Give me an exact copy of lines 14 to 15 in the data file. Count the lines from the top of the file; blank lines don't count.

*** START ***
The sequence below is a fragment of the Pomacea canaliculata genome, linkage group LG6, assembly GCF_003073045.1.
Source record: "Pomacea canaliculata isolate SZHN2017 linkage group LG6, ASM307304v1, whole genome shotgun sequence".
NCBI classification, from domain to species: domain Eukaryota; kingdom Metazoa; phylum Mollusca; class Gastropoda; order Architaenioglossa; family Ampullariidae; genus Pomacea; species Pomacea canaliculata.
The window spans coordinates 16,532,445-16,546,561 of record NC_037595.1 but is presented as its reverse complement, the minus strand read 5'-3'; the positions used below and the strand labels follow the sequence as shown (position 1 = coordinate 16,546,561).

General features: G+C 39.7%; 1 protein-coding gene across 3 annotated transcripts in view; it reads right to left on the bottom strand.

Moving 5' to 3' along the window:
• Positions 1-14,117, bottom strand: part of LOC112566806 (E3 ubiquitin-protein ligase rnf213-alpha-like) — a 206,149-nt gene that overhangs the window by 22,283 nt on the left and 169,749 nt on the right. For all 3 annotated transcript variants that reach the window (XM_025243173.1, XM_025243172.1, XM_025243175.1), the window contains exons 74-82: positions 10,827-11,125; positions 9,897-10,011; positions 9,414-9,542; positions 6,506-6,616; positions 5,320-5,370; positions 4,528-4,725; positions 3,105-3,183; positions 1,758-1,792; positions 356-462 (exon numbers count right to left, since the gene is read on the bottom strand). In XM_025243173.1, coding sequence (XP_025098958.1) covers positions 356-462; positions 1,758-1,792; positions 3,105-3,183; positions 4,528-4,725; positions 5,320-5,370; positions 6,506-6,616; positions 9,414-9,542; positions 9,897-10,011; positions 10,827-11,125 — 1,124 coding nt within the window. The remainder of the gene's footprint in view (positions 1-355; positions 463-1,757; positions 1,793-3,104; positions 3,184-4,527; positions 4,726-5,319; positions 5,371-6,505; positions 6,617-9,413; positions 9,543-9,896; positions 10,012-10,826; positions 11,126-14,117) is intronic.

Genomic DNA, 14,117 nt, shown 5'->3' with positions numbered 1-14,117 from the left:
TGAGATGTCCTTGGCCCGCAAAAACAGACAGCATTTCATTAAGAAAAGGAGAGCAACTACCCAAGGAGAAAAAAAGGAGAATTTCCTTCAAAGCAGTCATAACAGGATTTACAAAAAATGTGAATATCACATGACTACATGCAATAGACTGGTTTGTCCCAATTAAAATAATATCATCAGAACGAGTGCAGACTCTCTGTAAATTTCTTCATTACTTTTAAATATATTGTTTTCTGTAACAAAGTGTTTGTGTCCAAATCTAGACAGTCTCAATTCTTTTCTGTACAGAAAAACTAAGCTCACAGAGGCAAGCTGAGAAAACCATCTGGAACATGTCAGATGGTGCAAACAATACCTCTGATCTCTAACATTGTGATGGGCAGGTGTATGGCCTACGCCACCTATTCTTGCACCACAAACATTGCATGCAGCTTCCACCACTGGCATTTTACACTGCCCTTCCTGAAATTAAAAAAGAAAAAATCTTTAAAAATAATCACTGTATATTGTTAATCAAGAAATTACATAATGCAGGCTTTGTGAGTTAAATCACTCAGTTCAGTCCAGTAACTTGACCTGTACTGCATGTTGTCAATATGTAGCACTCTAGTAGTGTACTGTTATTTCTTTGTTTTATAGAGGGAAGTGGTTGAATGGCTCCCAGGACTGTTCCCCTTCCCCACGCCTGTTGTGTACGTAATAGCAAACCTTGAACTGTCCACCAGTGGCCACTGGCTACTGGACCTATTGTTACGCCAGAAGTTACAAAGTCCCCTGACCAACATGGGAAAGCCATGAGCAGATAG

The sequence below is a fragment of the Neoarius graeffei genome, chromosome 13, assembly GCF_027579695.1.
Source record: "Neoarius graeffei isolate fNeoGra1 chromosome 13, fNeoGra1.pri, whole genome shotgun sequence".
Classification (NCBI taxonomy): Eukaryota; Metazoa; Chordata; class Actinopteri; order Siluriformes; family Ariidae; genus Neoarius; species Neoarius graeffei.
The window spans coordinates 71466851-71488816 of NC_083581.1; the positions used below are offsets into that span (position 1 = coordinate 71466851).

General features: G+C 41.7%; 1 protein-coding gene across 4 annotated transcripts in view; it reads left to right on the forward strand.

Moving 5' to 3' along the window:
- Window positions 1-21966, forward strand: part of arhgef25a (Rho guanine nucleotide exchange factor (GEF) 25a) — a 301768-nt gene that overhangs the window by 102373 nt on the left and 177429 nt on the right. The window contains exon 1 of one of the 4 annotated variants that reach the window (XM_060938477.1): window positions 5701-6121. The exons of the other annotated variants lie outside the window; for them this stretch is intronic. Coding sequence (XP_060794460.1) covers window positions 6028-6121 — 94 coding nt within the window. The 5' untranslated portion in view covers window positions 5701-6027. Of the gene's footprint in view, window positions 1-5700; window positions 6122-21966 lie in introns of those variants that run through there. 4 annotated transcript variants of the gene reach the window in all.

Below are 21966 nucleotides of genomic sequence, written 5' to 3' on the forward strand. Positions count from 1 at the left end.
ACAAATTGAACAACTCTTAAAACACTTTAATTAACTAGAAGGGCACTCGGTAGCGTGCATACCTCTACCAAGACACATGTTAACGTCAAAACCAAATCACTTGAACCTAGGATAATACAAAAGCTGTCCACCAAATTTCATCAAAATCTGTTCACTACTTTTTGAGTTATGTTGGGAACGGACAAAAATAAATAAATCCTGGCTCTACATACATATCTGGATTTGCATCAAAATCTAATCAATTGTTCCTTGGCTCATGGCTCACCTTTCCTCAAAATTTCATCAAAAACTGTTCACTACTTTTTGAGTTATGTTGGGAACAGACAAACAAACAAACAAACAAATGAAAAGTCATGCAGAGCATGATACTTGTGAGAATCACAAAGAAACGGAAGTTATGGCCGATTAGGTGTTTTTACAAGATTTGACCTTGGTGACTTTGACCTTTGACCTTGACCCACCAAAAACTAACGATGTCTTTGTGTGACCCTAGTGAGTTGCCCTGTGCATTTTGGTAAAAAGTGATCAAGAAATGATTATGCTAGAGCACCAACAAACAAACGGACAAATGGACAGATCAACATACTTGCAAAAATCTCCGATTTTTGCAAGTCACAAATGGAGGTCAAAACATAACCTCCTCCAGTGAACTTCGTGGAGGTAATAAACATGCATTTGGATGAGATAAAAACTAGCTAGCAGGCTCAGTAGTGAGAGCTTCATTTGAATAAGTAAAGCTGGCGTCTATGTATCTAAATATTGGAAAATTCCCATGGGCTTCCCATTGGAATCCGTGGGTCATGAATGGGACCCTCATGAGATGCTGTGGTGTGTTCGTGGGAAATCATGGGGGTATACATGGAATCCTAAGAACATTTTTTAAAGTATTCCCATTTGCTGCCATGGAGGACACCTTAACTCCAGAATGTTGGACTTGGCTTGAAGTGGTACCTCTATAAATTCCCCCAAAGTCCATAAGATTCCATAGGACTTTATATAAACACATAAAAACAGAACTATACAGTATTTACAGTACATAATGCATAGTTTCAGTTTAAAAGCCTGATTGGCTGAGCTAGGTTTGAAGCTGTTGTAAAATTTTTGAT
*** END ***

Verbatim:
General features: G+C 41.7%; 1 protein-coding gene across 4 annotated transcripts in view; it reads left to right on the forward strand.

Moving 5' to 3' along the window: